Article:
Area Residents to Look at Forming Agricultural Commission in Concord

Capital City Organic Gardeners (CCOG) announced today that it will form a feasibility committee to establish an agricultural commission in the City of Concord. CCOG was selected by the Central New Hampshire Regional Planning Commission to receive a technical assistance grant, provided with support of the Community Technical Assistance Program (CTAP), which provides support and technical assistance to the 26 communities impacted by the I-93 improvements project.

“We are pleased to serve as the catalyst for getting this important process moving,” said Scott Morrison, CCOG founder and president. “In the coming weeks we’ll convene a group of Concord farmers and other people interested in preserving our City’s agricultural resources and heritage. I look forward to working with that group build support for an agricultural commission in Concord and awareness in general of Concord’s rich agricultural resources and history.”

The recent City of Concord Master Plan 2030 details several important agriculture-related goals for the City, which Morrison hopes this effort will support. The city currently has 1991 acres in agricultural use (using 2005 data) and the Master Plan articulates the need for preserving both the rural character of the City’s open spaces and its prime agricultural soils.

“Ultimately, an agricultural commission would advise City boards on the needs of the agricultural community, in order to ensure that these goals are met,” said Morrison.

Enabled by New Hampshire RSA 674:44-e, communities may establish agricultural commissions “for the proper recognition, promotion, enhancement, encouragement, use, management, and protection of agriculture and agricultural resources, tangible or intangible, that are valued for their economic, aesthetic, cultural, historic, or community significance within their natural, built, or cultural contexts.

The purpose of an agricultural commission is to protect farmland, support the local agricultural economy, preserve rural character and promote local agriculture to community members and visitors. Agricultural commissions are advisory only in nature, and do not have a regulatory role. Rather, they are the ambassadors of the farming community, acting as educators, advisors and promoters to help keep agriculture viable in New Hampshire.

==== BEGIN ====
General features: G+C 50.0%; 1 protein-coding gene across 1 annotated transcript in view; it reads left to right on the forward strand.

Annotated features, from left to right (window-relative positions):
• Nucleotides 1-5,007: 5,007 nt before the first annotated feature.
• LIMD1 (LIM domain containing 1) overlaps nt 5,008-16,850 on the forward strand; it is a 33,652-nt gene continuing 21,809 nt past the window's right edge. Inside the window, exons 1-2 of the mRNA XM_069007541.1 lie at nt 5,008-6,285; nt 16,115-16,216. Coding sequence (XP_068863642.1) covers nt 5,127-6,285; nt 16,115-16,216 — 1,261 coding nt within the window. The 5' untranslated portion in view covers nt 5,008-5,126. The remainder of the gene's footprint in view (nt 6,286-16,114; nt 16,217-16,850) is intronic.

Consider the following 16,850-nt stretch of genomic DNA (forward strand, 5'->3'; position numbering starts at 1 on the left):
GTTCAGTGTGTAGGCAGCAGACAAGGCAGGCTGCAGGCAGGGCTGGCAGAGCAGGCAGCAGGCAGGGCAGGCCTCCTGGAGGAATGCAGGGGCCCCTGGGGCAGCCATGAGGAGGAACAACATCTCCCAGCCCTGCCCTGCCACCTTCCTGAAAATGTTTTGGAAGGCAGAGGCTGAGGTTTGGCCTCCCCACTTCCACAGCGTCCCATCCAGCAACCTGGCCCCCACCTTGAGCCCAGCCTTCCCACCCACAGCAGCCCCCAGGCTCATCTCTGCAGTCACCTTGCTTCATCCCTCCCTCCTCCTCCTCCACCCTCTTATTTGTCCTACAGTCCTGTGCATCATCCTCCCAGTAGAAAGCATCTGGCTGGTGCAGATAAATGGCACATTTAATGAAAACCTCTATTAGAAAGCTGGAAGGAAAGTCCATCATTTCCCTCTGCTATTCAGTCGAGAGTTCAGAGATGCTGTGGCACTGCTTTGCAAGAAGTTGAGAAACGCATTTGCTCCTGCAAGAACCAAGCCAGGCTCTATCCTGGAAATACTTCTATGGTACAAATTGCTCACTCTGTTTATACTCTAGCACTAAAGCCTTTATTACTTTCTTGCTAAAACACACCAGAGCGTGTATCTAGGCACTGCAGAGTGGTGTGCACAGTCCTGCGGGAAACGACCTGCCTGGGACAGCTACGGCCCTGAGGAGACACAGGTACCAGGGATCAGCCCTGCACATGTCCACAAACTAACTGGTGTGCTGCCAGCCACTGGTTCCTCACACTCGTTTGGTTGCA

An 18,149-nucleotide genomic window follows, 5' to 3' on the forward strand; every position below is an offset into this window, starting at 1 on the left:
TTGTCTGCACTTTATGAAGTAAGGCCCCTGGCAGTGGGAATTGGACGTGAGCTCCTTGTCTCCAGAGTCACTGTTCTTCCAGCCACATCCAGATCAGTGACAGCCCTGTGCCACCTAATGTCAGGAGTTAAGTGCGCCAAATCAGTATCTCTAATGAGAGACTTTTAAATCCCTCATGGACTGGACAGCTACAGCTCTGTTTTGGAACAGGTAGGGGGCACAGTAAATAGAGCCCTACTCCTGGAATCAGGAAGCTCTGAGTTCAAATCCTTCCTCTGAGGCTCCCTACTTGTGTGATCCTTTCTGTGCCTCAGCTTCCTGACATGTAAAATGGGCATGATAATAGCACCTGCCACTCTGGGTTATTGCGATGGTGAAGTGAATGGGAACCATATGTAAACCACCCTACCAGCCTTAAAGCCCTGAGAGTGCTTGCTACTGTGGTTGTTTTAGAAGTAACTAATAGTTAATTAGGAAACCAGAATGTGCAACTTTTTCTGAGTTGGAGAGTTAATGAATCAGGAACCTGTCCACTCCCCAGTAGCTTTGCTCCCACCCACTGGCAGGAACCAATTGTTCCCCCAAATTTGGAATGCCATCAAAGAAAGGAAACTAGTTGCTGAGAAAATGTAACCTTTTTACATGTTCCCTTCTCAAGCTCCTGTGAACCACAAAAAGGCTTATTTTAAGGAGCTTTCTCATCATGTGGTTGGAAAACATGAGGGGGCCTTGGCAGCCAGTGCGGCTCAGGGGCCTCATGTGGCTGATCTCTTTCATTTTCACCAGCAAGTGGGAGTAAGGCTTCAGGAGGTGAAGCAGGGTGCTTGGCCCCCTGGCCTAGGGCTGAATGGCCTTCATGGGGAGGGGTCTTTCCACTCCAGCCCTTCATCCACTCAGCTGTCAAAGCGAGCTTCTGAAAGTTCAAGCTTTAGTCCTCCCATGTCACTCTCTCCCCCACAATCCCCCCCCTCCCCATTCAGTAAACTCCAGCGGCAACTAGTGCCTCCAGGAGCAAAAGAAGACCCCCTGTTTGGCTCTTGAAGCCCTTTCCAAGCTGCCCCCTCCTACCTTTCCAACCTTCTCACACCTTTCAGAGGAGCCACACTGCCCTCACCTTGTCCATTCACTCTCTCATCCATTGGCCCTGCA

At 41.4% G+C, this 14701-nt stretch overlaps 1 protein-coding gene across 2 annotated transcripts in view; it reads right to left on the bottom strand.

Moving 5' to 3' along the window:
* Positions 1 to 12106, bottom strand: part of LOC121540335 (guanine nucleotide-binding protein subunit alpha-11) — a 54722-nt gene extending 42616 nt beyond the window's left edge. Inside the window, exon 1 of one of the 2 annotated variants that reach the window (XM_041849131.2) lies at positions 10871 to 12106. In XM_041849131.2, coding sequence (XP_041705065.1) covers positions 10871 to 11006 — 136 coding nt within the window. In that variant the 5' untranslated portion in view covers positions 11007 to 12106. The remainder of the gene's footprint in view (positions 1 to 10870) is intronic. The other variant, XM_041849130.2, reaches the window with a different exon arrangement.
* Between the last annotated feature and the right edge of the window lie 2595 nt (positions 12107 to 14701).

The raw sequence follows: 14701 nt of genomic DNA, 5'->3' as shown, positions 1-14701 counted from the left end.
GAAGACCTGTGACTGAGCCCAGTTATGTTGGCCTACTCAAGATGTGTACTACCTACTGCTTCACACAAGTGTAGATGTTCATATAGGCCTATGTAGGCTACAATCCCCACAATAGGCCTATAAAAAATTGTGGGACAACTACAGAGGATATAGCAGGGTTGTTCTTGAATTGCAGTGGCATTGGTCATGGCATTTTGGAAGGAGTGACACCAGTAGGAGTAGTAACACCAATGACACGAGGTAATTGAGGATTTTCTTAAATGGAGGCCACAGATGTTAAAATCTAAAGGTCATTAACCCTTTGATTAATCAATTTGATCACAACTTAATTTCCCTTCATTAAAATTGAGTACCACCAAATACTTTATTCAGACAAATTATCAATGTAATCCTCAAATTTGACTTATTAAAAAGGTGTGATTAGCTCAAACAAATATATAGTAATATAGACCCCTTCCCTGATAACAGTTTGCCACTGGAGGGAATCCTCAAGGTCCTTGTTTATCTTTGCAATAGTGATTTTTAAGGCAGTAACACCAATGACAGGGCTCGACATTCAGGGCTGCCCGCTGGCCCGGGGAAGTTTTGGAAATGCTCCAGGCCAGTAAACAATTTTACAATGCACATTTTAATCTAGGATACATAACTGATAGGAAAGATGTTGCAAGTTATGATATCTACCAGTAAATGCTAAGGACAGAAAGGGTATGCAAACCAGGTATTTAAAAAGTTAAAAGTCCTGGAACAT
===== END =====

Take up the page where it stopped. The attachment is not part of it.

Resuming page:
At this time, there are 14 agricultural commissions in New Hampshire towns; if Concord forms one, it will be the first city agricultural commission in New Hampshire.

Any farmers or other individuals with an interest in agriculture in Concord should e-mail eleanor.baron@gmail.com for further information and to participate in an informal discussion about next steps.

Download for more information about agricultural commissions in New Hampshire

Press Release: Area Residents to Look at Forming Agricultural Commission in Concord

agricultural resources and history.”

Extra seed or seedlings? Sycamore Gardens needs your help!

Extra seeds? Make a donation!

The Sycamore Community Gardens at NHTI  have 108 gardens available, most are reserved for families with limited incomes. The majority of the gardeners are refugees with extremely limited incomes and they need your help.  If you would like to make a donation of either seeds or seedlings, they can be dropped off at the NHTI library; bring seedlings that require warmer weather for successful planting after Memorial Day.

The registration cost for a garden is $10. Consider underwriting the cost of a garden plot for a family who might not be able to afford the fee. Checks can be made out to the United Way of Merrimack County, with Sycamore Garden on the memo line, and sent to the United Way of Merrimack County, 46 S. Main Street, Concord 03301.

If you or someone you know is interested in a plot, or if you would like to help in any other way, please contact Cheryl Bourassa at  cbour59@yahoo.com.